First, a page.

The grieving Northern Irelandl family of the third British servicewoman to be killed in Afghanistan stood alongside the loved ones of a Royal Marine as their bodies were repatriated to the UK.
Corporal Channing Day, who served with the 3 Medical Regiment, died alongside Corporal David O'Connor, of 40 Commando, after being injured on patrol in the Nahr-e Saraj district of Helmand Province on Wednesday.
Kevin Baines, who served with Cpl Day in Iraq and Germany, supported her friends as they wept at the roadside while watching the cortege of hearses approach them.
He said afterwards that Cpl Day was a "really good girl" who could always put a smile on your face.
The bodies of Cpl Day and Cpl O'Connor were earlier flown into RAF Brize Norton in Oxfordshire, where the Union flag-draped coffins were carried from the plane with full military honours.
Following private services, the two families arrived at the memorial garden in Carterton where they stood in silence along with more than 200 friends and well-wishers who fell quiet as a bell began to toll.
Royal British Legion standard-bearers slowly lowered their flags as family members started to sob when they caught sight of the cortege.
The hearses paused briefly next to a Union flag hung at half mast to allow family members and friends to step forward and place flowers on top of the cars.
Members of Cpl Day's family placed their hands against the glass and wept with disbelief written on their faces. Another kissed the glass of the window several times.
As the cars pulled away there was a round of applause by members of the public who came to pay their respects.
Mr Baines, a former private in the Army, said of Cpl Day: "I'll just remember her smile and that, and the way she would always put a smile on your face even when things were bad.
"She wasn't afraid to muck in, she'd play football, she was hard working, diligent, just all round, she was a really good girl.
"It's her smile I'll remember the most, I'll never forget that, always."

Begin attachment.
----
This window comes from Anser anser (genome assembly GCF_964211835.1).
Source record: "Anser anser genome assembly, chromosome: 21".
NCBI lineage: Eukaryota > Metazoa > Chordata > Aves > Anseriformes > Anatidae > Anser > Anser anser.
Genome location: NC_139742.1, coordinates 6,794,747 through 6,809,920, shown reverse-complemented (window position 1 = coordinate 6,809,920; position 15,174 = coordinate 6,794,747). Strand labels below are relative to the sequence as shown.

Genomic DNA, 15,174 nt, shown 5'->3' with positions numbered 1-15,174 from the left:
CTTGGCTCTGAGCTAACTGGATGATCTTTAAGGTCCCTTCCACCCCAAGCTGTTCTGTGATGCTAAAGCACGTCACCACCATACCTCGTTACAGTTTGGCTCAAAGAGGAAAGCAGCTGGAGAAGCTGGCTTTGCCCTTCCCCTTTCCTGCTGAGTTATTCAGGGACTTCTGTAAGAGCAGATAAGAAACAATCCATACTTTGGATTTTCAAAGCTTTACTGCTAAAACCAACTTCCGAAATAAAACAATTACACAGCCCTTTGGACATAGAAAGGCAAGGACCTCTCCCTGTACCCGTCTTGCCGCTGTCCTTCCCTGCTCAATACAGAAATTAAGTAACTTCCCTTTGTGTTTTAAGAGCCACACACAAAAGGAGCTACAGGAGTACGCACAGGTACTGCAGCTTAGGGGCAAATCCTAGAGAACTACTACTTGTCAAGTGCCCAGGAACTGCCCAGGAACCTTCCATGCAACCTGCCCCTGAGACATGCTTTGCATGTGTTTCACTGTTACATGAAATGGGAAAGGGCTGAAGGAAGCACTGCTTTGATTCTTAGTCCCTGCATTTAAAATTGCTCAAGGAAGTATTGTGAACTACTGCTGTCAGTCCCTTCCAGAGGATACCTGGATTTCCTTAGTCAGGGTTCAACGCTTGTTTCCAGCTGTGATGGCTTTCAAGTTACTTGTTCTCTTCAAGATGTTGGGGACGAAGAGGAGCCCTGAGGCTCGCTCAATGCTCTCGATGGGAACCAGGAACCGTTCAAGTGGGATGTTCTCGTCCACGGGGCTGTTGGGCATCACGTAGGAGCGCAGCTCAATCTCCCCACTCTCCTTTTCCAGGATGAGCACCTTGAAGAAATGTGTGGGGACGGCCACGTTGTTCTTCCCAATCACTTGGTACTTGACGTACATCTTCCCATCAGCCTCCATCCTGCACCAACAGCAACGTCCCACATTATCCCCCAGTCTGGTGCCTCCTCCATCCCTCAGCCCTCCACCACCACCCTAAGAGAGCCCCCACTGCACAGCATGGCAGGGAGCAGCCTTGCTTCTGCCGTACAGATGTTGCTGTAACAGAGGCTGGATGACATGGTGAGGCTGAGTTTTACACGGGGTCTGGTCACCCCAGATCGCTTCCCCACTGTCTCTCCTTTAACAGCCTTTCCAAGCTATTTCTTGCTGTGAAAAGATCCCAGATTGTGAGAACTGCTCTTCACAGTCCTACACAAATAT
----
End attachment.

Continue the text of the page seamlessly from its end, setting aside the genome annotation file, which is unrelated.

Cpl Day, 25, and Cpl O'Connor, 27, were overseeing the training of Afghan local police when their patrol came under fire near the village of Char Kutsa. They were fatally injured during the firefight.
An initial review into their deaths has revealed the killings were not caused by "friendly fire". Investigations are continuing, the MoD said.
Cpl Day was born in Swindon, Wiltshire, and grew up in Newtownards, Co Down, before joining the Army in 2005.
She is survived by her parents Leslie and Rosemary Day, her sisters Lauren and Laken, and brother Aaron.
In a statement her family said: "Channing was bubbly, sporty, beautiful and lived her life for the Army. She has died doing what she lived for and in the life that she loved."
The medic, who was deployed to Afghanistan earlier this month, was based at Patrol Base One in the Nahr-e Saraj district, where she provided medical support to 40 Commando Royal Marines.
Lieutenant Colonel Phillip de Rouffignac, commanding officer, 3 Medical Regiment, said she was a "star for the future".
Royal Marine Cpl O'Connor was deployed to Afghanistan at the end of September as a section commander in the acting rank of corporal.
He lived with his mother Rosemary in Havant, Hampshire. He leaves behind his mother, brother Phil and father Roy, known as George.
A statement released by his family said: "David's family and friends are greatly saddened by his loss and hope to be left to grieve privately."
Lieutenant Colonel Matt Jackson, commanding officer, 40 Commando Royal Marines, said Cpl O'Connor "was one of the best".
He served with Charlie Company, 40 Commando Royal Marines, as part of Transition Support Unit Nahr-e Saraj, and was based in Patrol Base One in the southern part of Nahr-e-Saraj District.
The number of members of UK forces to have died since operations in Afghanistan began in October 2001 now stands at 435.